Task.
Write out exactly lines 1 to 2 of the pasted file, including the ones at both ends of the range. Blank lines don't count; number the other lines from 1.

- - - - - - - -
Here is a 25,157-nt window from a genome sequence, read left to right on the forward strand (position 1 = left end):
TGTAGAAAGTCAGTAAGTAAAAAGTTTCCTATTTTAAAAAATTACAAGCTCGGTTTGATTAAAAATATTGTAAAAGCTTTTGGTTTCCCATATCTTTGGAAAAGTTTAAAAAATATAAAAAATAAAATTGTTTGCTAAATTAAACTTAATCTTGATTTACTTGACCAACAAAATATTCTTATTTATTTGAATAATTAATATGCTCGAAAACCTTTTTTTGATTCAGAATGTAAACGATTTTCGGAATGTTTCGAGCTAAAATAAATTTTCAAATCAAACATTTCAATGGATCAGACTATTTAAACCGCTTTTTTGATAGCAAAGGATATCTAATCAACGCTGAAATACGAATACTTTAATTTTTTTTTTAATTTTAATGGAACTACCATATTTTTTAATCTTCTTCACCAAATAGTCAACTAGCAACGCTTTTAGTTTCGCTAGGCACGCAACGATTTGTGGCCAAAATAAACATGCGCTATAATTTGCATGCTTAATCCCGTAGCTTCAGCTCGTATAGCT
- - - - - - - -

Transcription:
Here is a 25,157-nt window from a genome sequence, read left to right on the forward strand (position 1 = left end):
TGTAGAAAGTCAGTAAGTAAAAAGTTTCCTATTTTAAAAAATTACAAGCTCGGTTTGATTAAAAATATTGTAAAAGCTTTTGGTTTCCCATATCTTTGGAAAAGTTTAAAAAATATAAAAAATAAAATTGTTTGCTAAATTAAACTTAATCTTGATTTACTTGACCAACAAAATATTCTTATTTATTTGAATAATTAATATGCTCGAAAACCTTTTTTTGATTCAGAATGTAAACGATTTTCGGAATGTTTCGAGCTAAAATAAATTTTCAAATCAAACATTTCAATGGATCAGACTATTTAAACCGCTTTTTTGATAGCAAAGGATATCTAATCAACGCTGAAATACGAATACTTTAATTTTTTTTTTAATTTTAATGGAACTACCATATTTTTTAATCTTCTTCACCAAATAGTCAACTAGCAACGCTTTTAGTTTCGCTAGGCACGCAACGATTTGTGGCCAAAATAAACATGCGCTATAATTTGCATGCTTAATCCCGTAGCTTCAGCTCGTATAGCT